Food For Thought


Last night the Indians, Reds and Diamondbacks went through with the second blockbuster prospect trade in the last three days, the first being the move that gutted the upper-tier of the Royals’ farm system to deliver them 2/5 of their projected starting rotation.

Here’s how the deal breaks down.

Indians get: RHP Trevor Bauer, RHP Matt Albers and RHP Bryan Shaw (each from AZ), and CF Drew Stubbs (from CIN)

Reds get: OF Shin-Soo Choo and UTIL Jason Donald (from CLE)

Diamondbacks get: SS Didi Gregorius (from CIN), and LHP Tony Sipp and 1B Lars Anderson (from CLE)

After the deal consummated, Diamondbacks GM Kevin Towers told reporters he is now “highly unlikely” to move OF Justin Upton, per Ken Rosenthal. The reason? Apparently Towers is comfortable now that he brought in his supposed shortstop of the future in Didi Gregorius, although even rudimentary scouting reports dictate he’s nowhere near as projectable as Elvis Andrus, let alone the prospect level of a guy like Jurickson Profar, for instance.

It’s debatable how strong the interest has been in some of the free agents the Rangers have been linked to this offseason, whether it’s been Josh Hamilton or Zack Greinke. You have to figure if the Rangers were in enough on Greinke they would have matched the $147 million price tag the Dodgers branded him with, and if Josh Hamilton really was their guy, he already would have been signed by now. With names like James Shields being erased from the list of attainable targets, and with Arizona’s purported unwillingness to move Justin Upton, it’s conceivable to believe the asking price for Josh Hamilton just went up, and that the Mets can now hold out for a larger return on R.A. Dickey.

The less desirable names on the market, the less leverage Texas owns, and the higher the holdout will be for the players they want, or, need.

One thing isn’t debatable: This has been a cold offseason for Rangers’ fans, and that’s stacked on top of the coldest of conclusions to the regular season. There’s some serious frustration that’s been brewing as of late, and the longer nothing tangible gets done, the more frequent and boisterous those frustrations will be heard.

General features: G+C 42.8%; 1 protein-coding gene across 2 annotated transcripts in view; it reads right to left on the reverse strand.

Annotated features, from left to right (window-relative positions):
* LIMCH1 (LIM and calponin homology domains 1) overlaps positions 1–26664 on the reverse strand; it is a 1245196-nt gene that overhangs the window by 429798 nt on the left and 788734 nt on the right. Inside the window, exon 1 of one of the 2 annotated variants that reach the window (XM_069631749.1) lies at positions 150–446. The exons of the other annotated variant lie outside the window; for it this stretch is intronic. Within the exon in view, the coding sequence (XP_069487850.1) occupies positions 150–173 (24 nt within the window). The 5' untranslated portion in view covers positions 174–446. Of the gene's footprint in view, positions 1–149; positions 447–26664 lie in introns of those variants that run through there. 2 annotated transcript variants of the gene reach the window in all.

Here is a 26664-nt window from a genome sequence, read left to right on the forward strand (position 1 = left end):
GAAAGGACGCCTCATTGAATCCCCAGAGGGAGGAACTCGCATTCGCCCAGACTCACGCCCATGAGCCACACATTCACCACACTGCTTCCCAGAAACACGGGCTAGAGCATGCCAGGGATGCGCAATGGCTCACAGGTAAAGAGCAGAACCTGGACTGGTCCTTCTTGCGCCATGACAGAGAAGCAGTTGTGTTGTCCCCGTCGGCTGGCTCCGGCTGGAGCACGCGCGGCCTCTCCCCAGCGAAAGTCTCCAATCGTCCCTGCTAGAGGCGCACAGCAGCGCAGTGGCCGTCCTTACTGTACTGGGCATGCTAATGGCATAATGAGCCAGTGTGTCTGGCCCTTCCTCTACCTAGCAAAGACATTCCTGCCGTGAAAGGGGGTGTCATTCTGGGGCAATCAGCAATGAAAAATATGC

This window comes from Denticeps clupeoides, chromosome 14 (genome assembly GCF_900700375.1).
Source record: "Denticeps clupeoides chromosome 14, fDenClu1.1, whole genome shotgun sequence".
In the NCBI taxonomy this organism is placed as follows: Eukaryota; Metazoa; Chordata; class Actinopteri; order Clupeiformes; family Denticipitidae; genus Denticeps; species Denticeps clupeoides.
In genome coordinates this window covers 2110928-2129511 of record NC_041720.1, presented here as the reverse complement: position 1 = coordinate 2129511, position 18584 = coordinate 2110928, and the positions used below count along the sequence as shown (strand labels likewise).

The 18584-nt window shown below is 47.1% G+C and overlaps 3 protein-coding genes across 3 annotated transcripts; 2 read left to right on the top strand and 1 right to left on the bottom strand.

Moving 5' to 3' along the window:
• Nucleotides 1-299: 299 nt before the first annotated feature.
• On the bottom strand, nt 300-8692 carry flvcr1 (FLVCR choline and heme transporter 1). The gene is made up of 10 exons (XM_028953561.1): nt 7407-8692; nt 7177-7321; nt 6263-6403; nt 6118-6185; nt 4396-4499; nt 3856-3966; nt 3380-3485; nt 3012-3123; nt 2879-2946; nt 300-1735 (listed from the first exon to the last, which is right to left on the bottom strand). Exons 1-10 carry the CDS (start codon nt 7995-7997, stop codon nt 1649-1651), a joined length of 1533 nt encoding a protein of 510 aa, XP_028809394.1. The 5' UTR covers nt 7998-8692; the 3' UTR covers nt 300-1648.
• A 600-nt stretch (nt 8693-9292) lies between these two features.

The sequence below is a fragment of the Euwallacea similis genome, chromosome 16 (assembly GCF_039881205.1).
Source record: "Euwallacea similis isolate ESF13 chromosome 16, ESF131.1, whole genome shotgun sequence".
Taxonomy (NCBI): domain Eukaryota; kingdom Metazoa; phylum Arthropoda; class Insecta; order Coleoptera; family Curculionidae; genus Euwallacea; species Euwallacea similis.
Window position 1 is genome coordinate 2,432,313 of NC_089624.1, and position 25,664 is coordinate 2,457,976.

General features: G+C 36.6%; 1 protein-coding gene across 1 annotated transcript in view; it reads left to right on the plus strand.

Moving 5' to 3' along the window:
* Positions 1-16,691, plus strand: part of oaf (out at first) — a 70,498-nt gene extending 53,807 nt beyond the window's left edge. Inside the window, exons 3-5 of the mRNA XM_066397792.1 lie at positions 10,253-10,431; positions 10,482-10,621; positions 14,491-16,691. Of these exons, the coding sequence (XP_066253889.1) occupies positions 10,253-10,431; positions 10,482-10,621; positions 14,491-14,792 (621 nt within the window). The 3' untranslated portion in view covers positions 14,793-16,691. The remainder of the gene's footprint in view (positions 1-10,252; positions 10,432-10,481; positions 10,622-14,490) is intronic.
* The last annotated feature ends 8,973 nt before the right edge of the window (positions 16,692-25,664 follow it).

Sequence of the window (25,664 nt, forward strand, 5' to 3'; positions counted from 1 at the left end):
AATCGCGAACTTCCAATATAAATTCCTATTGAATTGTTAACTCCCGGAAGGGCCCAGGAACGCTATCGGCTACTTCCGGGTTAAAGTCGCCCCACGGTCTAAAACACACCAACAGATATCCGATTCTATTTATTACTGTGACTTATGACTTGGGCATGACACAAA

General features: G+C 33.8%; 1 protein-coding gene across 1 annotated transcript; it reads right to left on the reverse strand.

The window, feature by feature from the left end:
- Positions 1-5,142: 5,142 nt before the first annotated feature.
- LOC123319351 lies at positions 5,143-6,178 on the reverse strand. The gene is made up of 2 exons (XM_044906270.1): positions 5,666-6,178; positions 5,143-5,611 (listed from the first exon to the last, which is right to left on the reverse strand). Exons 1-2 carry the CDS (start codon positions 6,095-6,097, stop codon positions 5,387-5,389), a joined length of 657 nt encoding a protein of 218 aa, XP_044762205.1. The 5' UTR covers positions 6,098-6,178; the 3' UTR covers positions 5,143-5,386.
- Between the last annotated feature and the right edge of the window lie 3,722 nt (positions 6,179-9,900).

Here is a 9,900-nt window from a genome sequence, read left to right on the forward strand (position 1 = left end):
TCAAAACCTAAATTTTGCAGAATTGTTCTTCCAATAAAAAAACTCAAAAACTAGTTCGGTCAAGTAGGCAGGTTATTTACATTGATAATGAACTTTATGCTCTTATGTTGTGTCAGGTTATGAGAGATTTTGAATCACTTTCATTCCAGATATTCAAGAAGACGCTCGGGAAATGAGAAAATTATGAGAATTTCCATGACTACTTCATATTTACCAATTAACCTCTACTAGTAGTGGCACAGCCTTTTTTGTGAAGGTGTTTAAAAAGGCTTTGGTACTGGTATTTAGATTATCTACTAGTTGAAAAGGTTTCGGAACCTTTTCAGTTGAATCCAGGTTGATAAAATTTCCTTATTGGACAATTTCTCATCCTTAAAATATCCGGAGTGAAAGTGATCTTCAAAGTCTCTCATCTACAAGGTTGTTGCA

But if the prism we look through in dealing with our favorite baseball team is rational, I don’t think it would have been smart to give Greinke $147.8 million, inasmuch I believe we’d be making the same mistake to commit $25 million-plus average annual value to Hamilton. It cements the franchise into doing virtually nothing else, save a couple minor signings to shore up the leaks at catcher and bullpen. Signing Hamilton does little more than turning us from an 80-or-so win team into an 85-or-so win team.

Additionally, the trade sending Wil Myers and others to Tampa Bay would have done the same thing, only in a different way. Keith Law posited that a comparable hypothetical package to net Shields (and Wade Davis) would have been Jurickson Profar, Cody Buckel and Neil Ramirez. It would have marginally increased our odds of making the postseason this year, and handicapped us in terms of prospects moving forward.

In an era of instant gratification, significant overpays to satisfy the right now is not the formula for sustainable success. To that end, I’m fine passing on Greinke, Hamilton and Shields.

But this leaves us in something of a murky position as the offseason progresses. There’s still a way to get Justin Upton, Nick Swisher and a pitcher like R.A. Dickey, which would put us right on the precipice of postseason contention, but it only makes sense if it’s a fair move both financially and in terms of prospects. Jon Daniels has made it his mission not to overpay in terms of either.

However, if that combination (or something accounting for roughly the same amount of wins) isn’t in the cards, there’s a school of thought that’s been burning in the back of my mind that it might be best simply to dump a few of our assets (whether it’s Elvis Andrus, Nelson Cruz or Matt Harrison), play the kids in 2013, and build toward a more formidable 2014 squad.

With the remaining resources at our disposal, I don’t think this is the direction we’ll head into, but I don’t think anything isn’t worthy of consideration at this point.